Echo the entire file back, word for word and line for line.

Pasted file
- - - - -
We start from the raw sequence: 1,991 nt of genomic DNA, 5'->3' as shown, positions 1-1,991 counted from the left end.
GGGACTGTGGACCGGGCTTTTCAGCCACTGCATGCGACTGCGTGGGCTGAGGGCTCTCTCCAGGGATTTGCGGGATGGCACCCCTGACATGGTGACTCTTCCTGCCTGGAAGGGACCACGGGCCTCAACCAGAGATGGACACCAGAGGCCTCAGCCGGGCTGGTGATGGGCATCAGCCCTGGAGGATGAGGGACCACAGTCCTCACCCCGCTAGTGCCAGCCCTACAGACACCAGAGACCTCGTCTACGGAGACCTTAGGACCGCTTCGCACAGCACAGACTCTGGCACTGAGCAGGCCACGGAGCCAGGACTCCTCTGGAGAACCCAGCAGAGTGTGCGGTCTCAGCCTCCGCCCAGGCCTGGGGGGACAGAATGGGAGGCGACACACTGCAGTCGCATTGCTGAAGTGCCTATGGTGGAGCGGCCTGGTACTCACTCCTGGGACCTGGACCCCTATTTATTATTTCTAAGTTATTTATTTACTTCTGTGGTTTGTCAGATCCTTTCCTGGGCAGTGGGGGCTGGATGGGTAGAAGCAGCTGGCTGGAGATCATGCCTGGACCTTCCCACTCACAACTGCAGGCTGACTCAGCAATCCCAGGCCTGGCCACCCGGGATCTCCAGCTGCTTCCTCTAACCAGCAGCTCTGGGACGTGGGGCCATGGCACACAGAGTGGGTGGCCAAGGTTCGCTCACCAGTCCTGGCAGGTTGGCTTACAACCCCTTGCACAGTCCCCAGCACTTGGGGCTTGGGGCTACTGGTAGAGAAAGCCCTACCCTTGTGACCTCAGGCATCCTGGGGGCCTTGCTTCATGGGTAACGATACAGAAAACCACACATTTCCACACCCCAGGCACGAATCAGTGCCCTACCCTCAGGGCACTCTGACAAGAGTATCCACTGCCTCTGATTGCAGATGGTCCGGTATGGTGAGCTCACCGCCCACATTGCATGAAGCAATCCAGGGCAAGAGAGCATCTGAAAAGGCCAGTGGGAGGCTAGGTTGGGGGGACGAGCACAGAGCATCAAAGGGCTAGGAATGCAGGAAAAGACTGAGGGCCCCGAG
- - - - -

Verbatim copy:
We start from the raw sequence: 1,991 nt of genomic DNA, 5'->3' as shown, positions 1-1,991 counted from the left end.
GGGACTGTGGACCGGGCTTTTCAGCCACTGCATGCGACTGCGTGGGCTGAGGGCTCTCTCCAGGGATTTGCGGGATGGCACCCCTGACATGGTGACTCTTCCTGCCTGGAAGGGACCACGGGCCTCAACCAGAGATGGACACCAGAGGCCTCAGCCGGGCTGGTGATGGGCATCAGCCCTGGAGGATGAGGGACCACAGTCCTCACCCCGCTAGTGCCAGCCCTACAGACACCAGAGACCTCGTCTACGGAGACCTTAGGACCGCTTCGCACAGCACAGACTCTGGCACTGAGCAGGCCACGGAGCCAGGACTCCTCTGGAGAACCCAGCAGAGTGTGCGGTCTCAGCCTCCGCCCAGGCCTGGGGGGACAGAATGGGAGGCGACACACTGCAGTCGCATTGCTGAAGTGCCTATGGTGGAGCGGCCTGGTACTCACTCCTGGGACCTGGACCCCTATTTATTATTTCTAAGTTATTTATTTACTTCTGTGGTTTGTCAGATCCTTTCCTGGGCAGTGGGGGCTGGATGGGTAGAAGCAGCTGGCTGGAGATCATGCCTGGACCTTCCCACTCACAACTGCAGGCTGACTCAGCAATCCCAGGCCTGGCCACCCGGGATCTCCAGCTGCTTCCTCTAACCAGCAGCTCTGGGACGTGGGGCCATGGCACACAGAGTGGGTGGCCAAGGTTCGCTCACCAGTCCTGGCAGGTTGGCTTACAACCCCTTGCACAGTCCCCAGCACTTGGGGCTTGGGGCTACTGGTAGAGAAAGCCCTACCCTTGTGACCTCAGGCATCCTGGGGGCCTTGCTTCATGGGTAACGATACAGAAAACCACACATTTCCACACCCCAGGCACGAATCAGTGCCCTACCCTCAGGGCACTCTGACAAGAGTATCCACTGCCTCTGATTGCAGATGGTCCGGTATGGTGAGCTCACCGCCCACATTGCATGAAGCAATCCAGGGCAAGAGAGCATCTGAAAAGGCCAGTGGGAGGCTAGGTTGGGGGGACGAGCACAGAGCATCAAAGGGCTAGGAATGCAGGAAAAGACTGAGGGCCCCGAG